Attention, Legal Scholars: Is This Constitutional?

In my recent post on creeping fundamentalism in Israel, I included a picture but didn’t explain why. I wanted to talk about it some more, because it seems to me that what it depicts is a possible constitutional violation, and I was hoping I could get opinions from people better versed in constitutional law than I am.

This was taken in upstate New York, near where I used to live. The sign stands at the entrance to Kiryas Joel, a village founded by ultra-Orthodox Hasidic Jews in the 1970s. For years, the village has been clashing with the surrounding towns on one issue after another: KJ’s rapid population growth and attempts to annex surrounding land; the high proportion of residents on welfare; their tendency to vote as a bloc; their refusal to put their children on a school bus if a woman is driving (yes, really), and worse. One case, in which the state effectively created a separate school district just for the village, went to the Supreme Court, which ruled against it.

And now, there’s this sign. I saw it while I was visiting family a few weeks ago and took this photo with my phone.

So, my question is this: Is it constitutional to put a sign like this on public land? (I’m not positive whether the land under the sign is privately owned, but it’s just off to the side of a public road – and it certainly appears to be speaking on behalf of the village itself.) Can any community really tell visitors how to dress or request that they “maintain gender separation in all public areas”?

Obviously, this ridiculous demand doesn’t and couldn’t have the force of law behind it. But is it legal even to ask? You’ll notice that the sign makes this request “in keeping with our traditions and religious customs”, which is basically an admission that there’s no secular purpose for it, that it’s being requested to placate the beliefs of a religious sect. How could a sign like that not transgress the separation of church and state?

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Adam Lee is an atheist writer and speaker living in New York City. His new novel, Broken Ring, is available in paperback and e-book. Read his full bio, or follow him on Twitter.

  • BJ Marshall

    I wonder if you could e-mail your question to New York law schools. In the case that no sufficient answer pops up in these comments, then there might be a chance that 1) a professor somewhere knows, or 2) it would be a good topic for some research assistant to take on.

    Of course, you run the risk (likely, in my opinion) of finding experts who fall on all sides of the argument. It’d be interesting to see how they justify their positions, though.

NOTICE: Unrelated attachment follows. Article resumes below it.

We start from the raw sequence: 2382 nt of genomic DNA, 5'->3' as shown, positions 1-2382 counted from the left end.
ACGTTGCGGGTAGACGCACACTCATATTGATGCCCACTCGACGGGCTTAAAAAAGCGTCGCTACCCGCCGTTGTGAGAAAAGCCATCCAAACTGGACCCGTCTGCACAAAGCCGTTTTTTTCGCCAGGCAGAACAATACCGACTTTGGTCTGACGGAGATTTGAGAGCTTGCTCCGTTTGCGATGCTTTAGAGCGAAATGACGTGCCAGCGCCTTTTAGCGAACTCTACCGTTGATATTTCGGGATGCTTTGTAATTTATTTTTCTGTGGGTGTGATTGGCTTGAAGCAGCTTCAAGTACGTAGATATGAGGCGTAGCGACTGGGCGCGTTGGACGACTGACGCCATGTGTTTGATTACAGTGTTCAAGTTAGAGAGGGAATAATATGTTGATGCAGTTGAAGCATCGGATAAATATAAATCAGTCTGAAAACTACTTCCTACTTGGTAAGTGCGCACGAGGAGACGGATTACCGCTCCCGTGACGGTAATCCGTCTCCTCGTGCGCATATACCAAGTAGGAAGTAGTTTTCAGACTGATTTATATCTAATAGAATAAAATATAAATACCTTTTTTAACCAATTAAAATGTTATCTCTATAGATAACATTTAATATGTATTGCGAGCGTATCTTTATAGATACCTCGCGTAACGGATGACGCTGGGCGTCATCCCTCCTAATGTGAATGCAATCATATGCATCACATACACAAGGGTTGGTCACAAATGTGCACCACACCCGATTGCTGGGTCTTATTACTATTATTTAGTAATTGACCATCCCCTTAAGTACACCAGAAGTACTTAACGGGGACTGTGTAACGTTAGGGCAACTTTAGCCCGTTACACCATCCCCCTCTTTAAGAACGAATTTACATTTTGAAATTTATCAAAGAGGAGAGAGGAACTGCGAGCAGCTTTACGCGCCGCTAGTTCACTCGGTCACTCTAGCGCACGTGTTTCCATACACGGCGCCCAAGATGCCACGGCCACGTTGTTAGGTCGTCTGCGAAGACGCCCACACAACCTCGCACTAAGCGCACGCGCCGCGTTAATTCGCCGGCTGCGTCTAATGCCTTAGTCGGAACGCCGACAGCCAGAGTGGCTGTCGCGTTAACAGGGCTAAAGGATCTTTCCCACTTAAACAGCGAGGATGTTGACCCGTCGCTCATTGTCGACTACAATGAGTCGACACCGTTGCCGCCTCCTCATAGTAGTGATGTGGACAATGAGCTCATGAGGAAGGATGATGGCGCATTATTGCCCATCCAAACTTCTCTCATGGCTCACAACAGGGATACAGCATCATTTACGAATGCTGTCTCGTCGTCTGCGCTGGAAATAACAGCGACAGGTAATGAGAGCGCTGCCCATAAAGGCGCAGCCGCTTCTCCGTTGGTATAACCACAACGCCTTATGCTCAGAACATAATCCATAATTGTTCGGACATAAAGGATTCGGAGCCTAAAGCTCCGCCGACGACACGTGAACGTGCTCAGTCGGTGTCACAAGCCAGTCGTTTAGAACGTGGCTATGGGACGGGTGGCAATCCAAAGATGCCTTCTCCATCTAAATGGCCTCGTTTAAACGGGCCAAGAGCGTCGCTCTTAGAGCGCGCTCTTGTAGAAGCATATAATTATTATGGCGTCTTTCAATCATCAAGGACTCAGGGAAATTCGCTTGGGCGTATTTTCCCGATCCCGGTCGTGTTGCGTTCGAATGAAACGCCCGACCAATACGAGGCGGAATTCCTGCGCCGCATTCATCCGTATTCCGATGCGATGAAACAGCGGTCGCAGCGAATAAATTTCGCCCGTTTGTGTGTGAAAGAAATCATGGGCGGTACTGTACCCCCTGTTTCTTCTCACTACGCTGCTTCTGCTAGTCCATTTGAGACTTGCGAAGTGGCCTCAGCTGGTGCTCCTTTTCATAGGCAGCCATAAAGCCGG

• Siamang

    Is it Constitutional to put up a sign to ask that people behave a certain way?

    I’m going to say yes.

    I don’t know why you wouldn’t agree. It’s just speech, and not in any way that’s suspect (like inciting violence or yelling “fire” in a theater, or obscenity, etc).

    If it’s private land, then you’ve got zero issue at all. If it’s public, then it needs to be an open forum… see if you can get them to let you put up a flying spaghetti monster sign, and if not, sue ‘em.

    I wouldn’t follow any of their rules, though. Gender separation? Sorry.

    I almost never wear shorts… but when visiting there, I’d make an exception.

  • Brody

    (Not legal scholar here, but…)

    It’s possible Kiryas Joel is similar to a planned urban development, in which all homeowners pay a fee to a private association that provides community-shared facilities and infrastructure. In that case, the sign and requests are constitutional, provided the penalty is either expulsion for non-homeowners (being privately held land), or fines for community homeowners.

  • http://infophilia.blogspot.com Infophile

    The key issue here is who owns the sign and the land it’s on. If it’s owned by the government, then it’s clearly unconstitutional. Government speech doesn’t enjoy the protections that private speech does, and they can’t “kindly request” something that isn’t the law. And if it is the law, then it clearly falls afoul of the constitution.

    You noted that the sign appears to be speaking on behalf of the village itself, but not of the text I can read makes that explicit. It certainly may imply it’s speaking on behalf of the village, but it doesn’t cross the line into falsely representing itself as such. (The black bar at the bottom of the top panel may specify this, but I can’t read it from this picture.)

    So then we get to the question of whether it’s private or public property. If private, then there’s no legal or constitutional problem. Anyone is free to put up a sign “requesting” anything. The next building would be free to put up a sign saying “And I request that the makers of the other sign bite me.” That’s what free speech is about.

    If it’s public land, then it really depends on the specifics on the case. The most likely legal situation is that it counts as a limited public forum, which means that there can be no content-based restrictions, so, as Siamang noted, opposing speech must also be allowed there.

    So, to the main question of if this is unconstitutional, it is if it was put up by the city, or if it was put up by a private citizen in public land that doesn’t allow contrary messages to be placed.

    (Note that I’m not a legal scholar though; this is just my understanding after a lot of reading of posts at Ed Brayton’s blog, so take this with a grain of salt.)

  • Sarah Braasch

    I can’t get pulled into another lengthy debate right now, but very very quickly,

    if the sign is on public land and was paid for with public funds (and, especially if it is enforced with local law enforcement under color of law), then

    there is almost nothing, which is not unconstitutional about it, from a multitude of perspectives.